Tuesday, February 13, 2007

Kansas City Area Economic News from Carol Poppe

Economic News From Carol Poppe, VP of Residential Lending
Here's the most recent economic news from Carol Poppe.
First Community Bank Mortgage Division Carol L. Poppe, Vice President
(913) 652-7302 ph (913) 707-1153 cell
The question is simple enough: What’s going on with mortgage rates? What makes them rise or fall? Is it the Fed? The economy? Inflation? The banks?
The answer is that rates are moved by a number of related factors, and believe it or not, you—Joe/Jane Consumer-- are one of those factors.
Most mortgage money comes from “capital markets” which is where investors interested in purchasing certain kinds of investments come to buy these items. In order to attract investors, sellers of bonds must compete with one another to get investor’s money. They do this by offering a variety of products with differing structures of risk and return over given periods of time.
Who are these investors and why are they so fickle? Mostly, they are people like you, and you want two opposing things, low payment on your mortgage and high return on your investments. You will buy only so many low yielding bonds before you take your money elsewhere for better returns. Investors have 100’s of places to put their money in a crowded marketplace. If the demand falls enough, a change in strategy to attract investors is to raise the rates. Mortgages are priced for sale to attract investors who seek safe, fixed income investments, such as retirement accounts.
Rates have to be high enough to attract investors and low enough to attract mortgage borrowers.
The big unknown in the bond market is “volume.” No one really knows how many mortgages will be originated and then made available for sale (as bonds) in a given period of time. Recently, a quick drop in rates produced a large buildup of loans to be sold to investors as homeowners rushed to refinance. This made way too much bond supply available in too short a time and investors could not absorb it all at once. Too much supply, not enough demand; bond prices had to go down and yields went up. When the yields went up, so did the mortgage rates.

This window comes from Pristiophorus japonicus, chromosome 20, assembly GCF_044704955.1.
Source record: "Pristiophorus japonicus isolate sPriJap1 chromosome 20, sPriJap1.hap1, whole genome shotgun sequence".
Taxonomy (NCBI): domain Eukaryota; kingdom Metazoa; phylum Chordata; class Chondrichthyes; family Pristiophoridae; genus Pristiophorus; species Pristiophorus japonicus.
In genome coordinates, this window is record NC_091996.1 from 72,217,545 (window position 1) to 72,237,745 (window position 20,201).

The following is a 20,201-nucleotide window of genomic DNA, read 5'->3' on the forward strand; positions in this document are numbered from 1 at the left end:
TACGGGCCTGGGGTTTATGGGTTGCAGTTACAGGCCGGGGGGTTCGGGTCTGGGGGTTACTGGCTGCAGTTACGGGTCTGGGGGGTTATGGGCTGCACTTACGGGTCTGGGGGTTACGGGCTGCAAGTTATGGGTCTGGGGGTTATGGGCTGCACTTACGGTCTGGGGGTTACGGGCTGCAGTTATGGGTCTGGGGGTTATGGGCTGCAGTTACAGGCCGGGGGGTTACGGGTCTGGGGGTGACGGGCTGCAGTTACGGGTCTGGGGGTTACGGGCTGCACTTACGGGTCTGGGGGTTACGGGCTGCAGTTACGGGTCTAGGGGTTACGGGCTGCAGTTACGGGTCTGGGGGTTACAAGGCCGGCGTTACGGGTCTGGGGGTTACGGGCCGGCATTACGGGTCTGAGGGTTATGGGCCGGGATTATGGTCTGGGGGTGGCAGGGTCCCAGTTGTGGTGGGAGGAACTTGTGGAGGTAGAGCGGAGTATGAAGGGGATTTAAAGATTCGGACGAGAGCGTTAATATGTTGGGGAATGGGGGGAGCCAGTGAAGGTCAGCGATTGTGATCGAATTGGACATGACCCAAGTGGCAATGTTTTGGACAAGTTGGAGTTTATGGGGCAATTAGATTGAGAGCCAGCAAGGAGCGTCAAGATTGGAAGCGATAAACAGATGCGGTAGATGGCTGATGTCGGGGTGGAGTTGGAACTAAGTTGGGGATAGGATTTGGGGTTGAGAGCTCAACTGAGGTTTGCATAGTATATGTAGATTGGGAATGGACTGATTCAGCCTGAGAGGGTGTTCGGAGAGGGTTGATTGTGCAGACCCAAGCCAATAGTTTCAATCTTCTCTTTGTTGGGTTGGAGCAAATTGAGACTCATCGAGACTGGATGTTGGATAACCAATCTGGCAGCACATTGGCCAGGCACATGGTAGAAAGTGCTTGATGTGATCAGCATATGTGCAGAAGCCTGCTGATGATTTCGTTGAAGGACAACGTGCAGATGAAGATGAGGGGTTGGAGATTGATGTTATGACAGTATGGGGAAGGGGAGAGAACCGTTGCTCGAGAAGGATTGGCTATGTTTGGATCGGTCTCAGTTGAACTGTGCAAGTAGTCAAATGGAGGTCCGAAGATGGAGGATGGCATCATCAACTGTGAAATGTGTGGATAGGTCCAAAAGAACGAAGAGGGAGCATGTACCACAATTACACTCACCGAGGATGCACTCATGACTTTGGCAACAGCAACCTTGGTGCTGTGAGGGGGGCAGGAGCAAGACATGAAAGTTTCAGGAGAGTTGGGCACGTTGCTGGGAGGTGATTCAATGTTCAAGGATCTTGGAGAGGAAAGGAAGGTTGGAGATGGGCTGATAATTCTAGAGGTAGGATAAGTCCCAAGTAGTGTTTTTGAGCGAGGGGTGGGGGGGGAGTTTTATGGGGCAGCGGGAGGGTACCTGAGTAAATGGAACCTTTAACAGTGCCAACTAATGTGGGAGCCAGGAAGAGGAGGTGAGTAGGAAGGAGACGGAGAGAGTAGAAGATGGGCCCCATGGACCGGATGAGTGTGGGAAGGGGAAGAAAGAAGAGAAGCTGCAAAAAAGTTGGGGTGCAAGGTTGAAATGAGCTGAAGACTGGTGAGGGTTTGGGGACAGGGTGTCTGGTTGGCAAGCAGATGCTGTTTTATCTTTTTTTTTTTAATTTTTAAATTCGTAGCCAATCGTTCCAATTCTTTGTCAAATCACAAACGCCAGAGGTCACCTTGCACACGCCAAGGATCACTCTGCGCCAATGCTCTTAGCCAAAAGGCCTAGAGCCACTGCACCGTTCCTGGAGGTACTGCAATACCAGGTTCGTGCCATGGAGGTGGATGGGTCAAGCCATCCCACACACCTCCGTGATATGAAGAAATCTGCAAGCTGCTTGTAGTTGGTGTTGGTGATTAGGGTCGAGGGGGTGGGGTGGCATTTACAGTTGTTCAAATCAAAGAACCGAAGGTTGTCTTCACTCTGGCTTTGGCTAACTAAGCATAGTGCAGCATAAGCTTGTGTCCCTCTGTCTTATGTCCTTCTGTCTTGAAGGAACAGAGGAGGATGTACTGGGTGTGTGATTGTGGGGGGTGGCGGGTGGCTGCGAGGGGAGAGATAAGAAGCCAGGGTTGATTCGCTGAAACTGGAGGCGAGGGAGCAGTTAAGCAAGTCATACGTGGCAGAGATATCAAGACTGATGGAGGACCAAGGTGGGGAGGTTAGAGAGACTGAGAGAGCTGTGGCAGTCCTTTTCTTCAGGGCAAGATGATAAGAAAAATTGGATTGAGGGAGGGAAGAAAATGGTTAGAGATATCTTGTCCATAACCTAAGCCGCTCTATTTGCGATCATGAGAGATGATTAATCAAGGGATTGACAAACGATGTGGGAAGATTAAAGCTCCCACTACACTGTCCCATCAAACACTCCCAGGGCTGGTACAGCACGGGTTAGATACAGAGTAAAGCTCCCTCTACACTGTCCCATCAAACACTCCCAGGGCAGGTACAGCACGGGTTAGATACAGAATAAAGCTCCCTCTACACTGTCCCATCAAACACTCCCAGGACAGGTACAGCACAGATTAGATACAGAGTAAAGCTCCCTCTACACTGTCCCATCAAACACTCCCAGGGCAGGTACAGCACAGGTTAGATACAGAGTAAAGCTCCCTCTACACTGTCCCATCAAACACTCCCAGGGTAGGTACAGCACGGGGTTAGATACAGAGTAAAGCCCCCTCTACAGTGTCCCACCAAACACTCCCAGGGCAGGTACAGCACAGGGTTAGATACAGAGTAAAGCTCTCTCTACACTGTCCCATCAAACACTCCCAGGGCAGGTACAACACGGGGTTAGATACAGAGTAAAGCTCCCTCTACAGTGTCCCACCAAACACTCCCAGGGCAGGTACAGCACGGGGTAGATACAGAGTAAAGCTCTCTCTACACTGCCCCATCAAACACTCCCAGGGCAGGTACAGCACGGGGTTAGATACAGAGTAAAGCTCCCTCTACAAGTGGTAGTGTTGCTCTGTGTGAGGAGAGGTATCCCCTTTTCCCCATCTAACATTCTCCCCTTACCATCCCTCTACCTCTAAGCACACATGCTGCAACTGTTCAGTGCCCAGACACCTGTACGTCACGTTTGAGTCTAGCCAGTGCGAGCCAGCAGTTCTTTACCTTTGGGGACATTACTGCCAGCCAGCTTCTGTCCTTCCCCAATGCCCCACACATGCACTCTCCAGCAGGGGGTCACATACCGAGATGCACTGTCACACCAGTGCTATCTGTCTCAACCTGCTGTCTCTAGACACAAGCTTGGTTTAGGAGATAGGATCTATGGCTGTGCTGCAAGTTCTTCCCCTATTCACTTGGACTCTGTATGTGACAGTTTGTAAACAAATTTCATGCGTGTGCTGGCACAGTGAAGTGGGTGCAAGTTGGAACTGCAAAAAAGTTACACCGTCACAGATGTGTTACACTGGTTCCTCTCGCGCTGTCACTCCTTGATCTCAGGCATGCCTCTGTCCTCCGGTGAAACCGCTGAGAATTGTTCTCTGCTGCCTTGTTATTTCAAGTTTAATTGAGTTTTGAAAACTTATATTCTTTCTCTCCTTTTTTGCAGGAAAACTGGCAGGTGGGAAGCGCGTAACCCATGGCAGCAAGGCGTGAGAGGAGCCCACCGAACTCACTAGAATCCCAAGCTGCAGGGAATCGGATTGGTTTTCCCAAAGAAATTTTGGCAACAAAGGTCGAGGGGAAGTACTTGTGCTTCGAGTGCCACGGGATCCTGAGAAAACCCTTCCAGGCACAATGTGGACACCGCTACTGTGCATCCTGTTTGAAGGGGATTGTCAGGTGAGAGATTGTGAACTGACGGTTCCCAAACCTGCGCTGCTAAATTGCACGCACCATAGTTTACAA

Inflation impacts Treasury, mortgage, and other fixed-income investments. Rising inflation reduces the actual return on a fixed interest rate investment, so with 2% inflation, that 6% mortgage note returns only 4% “real interest.” If inflation is expected to decline for the foreseeable future, you can bet that mortgage rates have some room to fall. Conversely, an outlook which suggests higher inflation ahead will see mortgage rates rise, sometimes very quickly. This is another reason that the Feds watch inflation very carefully. The higher rates can cool demand (slowing economic growth) helping to keep inflationary pressures from forming.
However, contrary to belief, the Fed (The Federal Reserve) doesn’t control mortgage rates. The Federal Funds rate is the overnight interest rate which banks charge each other when a bank needs to borrow money to meet end-of-day reserve requirements. i.e. A bank must have so much cash on hand when the books close at the end of the day and those funds can be borrowed from another bank at this interest rate. It is literally an Overnight Loan. The Fed Funds rate is the shortest of short-term rates and a 30 year fixed-rate is at the opposite end of the scale.
In some ways, expectations of what the Fed might do can be more important than what the Fed actually does.
GOING ONCE…GOING TWICE…SOLD, FOR $36 BILLION! That’s right, if you were in the market to buy new Bonds last week, it was your week! The US Treasury offered $36 Billion in new bonds. The auction was well received during the week. Lackluster buying would have meant that buyers feel that rates will be higher down the road. It was helped along by foreign buyers who love our US Bonds as a safe investment with a high rate of return. Their investment has helped keep bond prices high, and therefore, home loan interest rates low. Bond prices and mortgage rates improved throughout the week, but then lost some ground on Friday, to end the week right back where they started. Some Traders saw prices as topping out and decided to sell and take their profits.
Remember, when the price of Bonds move lower, home loan rates move higher-----------------------------------------------
Thanks Carol for your wisdom and kindness to share this information with my readers!
If you have questions about home loans, please feel free to give Carol a call.
Fran White, Realtor 2007

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